$\begin{array}{l}{\mathrm{I}}_{\mathrm{y}}=\sum ({\mathrm{I}}_{\mathrm{yi}}+{\mathrm{A}}_{\mathrm{i}}\xb7{\mathrm{z}}_{\mathrm{si}}^{2})-\frac{{\left(\sum {\mathrm{A}}_{\mathrm{i}}\xb7{\mathrm{z}}_{\mathrm{Si}}\right)}^{2}}{{\mathrm{\Sigma A}}_{\mathrm{i}}}=\\ =850,88\frac{20,00\xb72,00\xb3}{12}\frac{1,20\xb740,00\xb3}{12}\frac{15,00\xb73,00\xb3}{12}91,48\xb743,72\xb240,00\xb744,00\xb248,00\xb723,00\xb245,00\xb71,50\xb2-\\ -\frac{(91,48\xb743,7240,00\xb744,0048,00\xb723,0045,00\xb71,50)\xb2}{224,48}=\\ =71.095{\mathrm{cm}}^{4}\end{array}$

**Static moments**

With regard to the centroid, the static moments of the cross-sections connected are calculated by using the welds ➀, ➁ and ➂:

S_{y,1} = A_{1} ∙ (z_{S,1} - z_{S}) = 91.48 ∙ (43.72- 30.88) = 1,175 cm³

S_{y,2} = S_{y,1} + A_{2} ∙ (z_{S,2} - z_{S})= 1175 + 40.00 ∙ (44.00 - 30.88) = 1,700 cm³

S_{y,3} = A_{3} ∙ (z_{S} - z_{S,3}) = 45.00 ∙ (30.88- 1.50) = 1,322 cm³

**Design of welds**

$\begin{array}{l}{\mathrm{\tau}}_{\left|\right|,\mathrm{Vz},\mathrm{i}}=\frac{-{\mathrm{V}}_{\mathrm{z}}\xb7{\mathrm{S}}_{\mathrm{y},\mathrm{i}}}{{\mathrm{I}}_{\mathrm{y}}\xb7{\mathrm{\Sigma a}}_{\mathrm{w},\mathrm{i}}}\le \frac{{\mathrm{f}}_{\mathrm{u}}}{\sqrt{3}\xb7{\mathrm{\beta}}_{\mathrm{w}}\xb7{\mathrm{\gamma}}_{\mathrm{M}2}}=\frac{36,0}{\sqrt{3}\xb70,8\xb71,25}=20,78\mathrm{kN}/\mathrm{cm}\xb2\\ {\mathrm{\tau}}_{\left|\right|,\mathrm{Vz},1}=\frac{-350\xb71.175}{71.095\xb72\xb70,4}=-7,23\mathrm{kN}/\mathrm{cm}\xb220,78\mathrm{kN}/\mathrm{cm}\xb2\\ {\mathrm{\tau}}_{\left|\right|,\mathrm{Vz},2}=\frac{-350\xb71.700}{71.095\xb72\xb70,5}=-8,37\mathrm{kN}/\mathrm{cm}\xb220,78\mathrm{kN}/\mathrm{cm}\xb2\\ {\mathrm{\tau}}_{\left|\right|,\mathrm{Vz},3}=\frac{-350\xb71.322}{71.095\xb72\xb70,4}=-8,13\mathrm{kN}/\mathrm{cm}\xb220,78\mathrm{kN}/\mathrm{cm}\xb2\end{array}$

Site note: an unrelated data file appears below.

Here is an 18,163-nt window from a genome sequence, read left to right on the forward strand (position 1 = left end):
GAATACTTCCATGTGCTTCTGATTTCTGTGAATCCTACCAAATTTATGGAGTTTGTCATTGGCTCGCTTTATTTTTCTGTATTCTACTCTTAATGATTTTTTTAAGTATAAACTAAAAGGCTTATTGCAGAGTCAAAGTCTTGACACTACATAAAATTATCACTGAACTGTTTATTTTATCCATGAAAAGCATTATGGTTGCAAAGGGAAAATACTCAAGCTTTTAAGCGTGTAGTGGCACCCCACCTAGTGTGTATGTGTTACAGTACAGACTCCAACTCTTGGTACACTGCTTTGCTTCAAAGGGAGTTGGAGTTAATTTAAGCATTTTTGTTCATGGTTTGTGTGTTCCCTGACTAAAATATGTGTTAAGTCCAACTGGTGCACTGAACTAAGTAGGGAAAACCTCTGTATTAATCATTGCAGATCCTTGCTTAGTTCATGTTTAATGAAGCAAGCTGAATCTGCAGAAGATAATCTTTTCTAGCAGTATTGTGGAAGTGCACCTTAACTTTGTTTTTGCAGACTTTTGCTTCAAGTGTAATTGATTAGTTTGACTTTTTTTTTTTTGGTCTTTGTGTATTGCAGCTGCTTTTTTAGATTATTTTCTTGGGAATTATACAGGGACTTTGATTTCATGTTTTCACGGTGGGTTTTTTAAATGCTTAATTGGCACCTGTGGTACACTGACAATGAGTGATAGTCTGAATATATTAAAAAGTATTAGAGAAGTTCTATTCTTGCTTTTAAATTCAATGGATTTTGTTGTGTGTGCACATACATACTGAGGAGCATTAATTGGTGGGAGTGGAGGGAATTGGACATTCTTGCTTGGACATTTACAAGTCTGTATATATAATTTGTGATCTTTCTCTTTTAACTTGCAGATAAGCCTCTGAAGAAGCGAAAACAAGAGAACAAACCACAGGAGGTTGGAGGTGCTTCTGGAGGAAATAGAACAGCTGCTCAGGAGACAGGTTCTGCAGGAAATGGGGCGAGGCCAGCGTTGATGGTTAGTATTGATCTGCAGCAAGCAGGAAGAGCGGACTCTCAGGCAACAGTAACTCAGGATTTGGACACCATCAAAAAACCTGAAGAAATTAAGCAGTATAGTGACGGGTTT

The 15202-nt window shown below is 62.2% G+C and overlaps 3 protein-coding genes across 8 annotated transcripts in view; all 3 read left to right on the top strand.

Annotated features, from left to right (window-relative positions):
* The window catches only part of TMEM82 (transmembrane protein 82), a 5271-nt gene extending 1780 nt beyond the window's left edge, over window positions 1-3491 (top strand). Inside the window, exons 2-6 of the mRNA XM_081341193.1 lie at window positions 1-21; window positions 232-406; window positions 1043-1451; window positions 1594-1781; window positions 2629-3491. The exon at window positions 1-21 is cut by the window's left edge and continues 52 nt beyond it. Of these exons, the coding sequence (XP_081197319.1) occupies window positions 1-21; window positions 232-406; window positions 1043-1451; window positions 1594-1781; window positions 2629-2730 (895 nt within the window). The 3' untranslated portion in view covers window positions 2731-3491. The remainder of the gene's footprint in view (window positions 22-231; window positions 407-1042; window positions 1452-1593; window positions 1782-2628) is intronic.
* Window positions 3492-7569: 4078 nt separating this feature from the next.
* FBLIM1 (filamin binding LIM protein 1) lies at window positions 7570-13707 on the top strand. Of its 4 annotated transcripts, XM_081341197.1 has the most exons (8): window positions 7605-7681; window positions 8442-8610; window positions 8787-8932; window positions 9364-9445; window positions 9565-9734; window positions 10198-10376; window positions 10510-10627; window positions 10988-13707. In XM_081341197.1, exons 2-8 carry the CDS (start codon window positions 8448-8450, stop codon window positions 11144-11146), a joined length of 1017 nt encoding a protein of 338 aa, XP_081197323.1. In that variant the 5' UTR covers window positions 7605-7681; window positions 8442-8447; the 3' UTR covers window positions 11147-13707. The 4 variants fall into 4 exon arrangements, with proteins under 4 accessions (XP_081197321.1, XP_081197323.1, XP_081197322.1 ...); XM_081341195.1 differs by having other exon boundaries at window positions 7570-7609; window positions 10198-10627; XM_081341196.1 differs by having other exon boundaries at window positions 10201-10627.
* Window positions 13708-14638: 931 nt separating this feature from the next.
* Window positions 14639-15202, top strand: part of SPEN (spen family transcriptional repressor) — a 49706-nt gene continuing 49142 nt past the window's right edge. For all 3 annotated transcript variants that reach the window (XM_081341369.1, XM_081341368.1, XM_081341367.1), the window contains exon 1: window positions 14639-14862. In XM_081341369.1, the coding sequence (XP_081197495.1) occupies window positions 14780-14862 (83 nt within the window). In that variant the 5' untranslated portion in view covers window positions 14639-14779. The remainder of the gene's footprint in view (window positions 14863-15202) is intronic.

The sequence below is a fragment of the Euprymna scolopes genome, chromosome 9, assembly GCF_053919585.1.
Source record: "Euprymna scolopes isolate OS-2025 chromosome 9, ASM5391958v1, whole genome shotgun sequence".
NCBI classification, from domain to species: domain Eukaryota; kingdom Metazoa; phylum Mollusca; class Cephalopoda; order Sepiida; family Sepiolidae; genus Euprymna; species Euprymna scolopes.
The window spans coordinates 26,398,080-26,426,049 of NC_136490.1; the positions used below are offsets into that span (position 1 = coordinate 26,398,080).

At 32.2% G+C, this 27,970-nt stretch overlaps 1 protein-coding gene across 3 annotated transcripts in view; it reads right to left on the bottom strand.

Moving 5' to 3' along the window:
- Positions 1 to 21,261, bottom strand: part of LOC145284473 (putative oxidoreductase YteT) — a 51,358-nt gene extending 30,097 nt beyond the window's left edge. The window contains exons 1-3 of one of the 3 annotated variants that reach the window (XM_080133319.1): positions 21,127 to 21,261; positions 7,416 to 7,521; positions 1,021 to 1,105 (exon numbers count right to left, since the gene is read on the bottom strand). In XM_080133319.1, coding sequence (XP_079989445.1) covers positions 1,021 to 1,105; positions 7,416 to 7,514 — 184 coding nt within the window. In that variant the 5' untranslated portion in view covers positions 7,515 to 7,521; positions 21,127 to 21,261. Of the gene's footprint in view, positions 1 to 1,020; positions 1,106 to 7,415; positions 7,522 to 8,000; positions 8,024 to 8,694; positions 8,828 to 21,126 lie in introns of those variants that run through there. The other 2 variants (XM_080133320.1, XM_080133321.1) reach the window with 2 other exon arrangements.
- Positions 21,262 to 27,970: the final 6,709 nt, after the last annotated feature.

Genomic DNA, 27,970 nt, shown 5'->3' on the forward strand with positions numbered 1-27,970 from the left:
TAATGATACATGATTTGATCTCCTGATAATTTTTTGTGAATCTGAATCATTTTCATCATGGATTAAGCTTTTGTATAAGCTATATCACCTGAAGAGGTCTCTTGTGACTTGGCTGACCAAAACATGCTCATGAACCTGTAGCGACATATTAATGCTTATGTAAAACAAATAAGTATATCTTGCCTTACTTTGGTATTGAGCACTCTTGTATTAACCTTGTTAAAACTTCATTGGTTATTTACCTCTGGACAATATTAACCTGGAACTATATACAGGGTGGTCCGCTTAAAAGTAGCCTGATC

**SHAPE-THIN**

In SHAPE-THIN, the shear stress (in the plane of the fillet weld surface) parallel to the weld axis τ_{||} can be calculated on fillet welds and the resistance can be designed. When modeling, the weld must be connected to the edges of two elements. One of these elements can also be a dummy element.

In Column H 'Continuous Element' of Table 1.6 Welds, you can define the continuous elements. No weld stresses are calculated on these elements. If there is no element specified in Column H, the weld stresses are determined on all elements to which the weld is connected. These elements can be taken from Column B 'Elements No.'.

Figure 04 shows the weld definition for the example described in this article.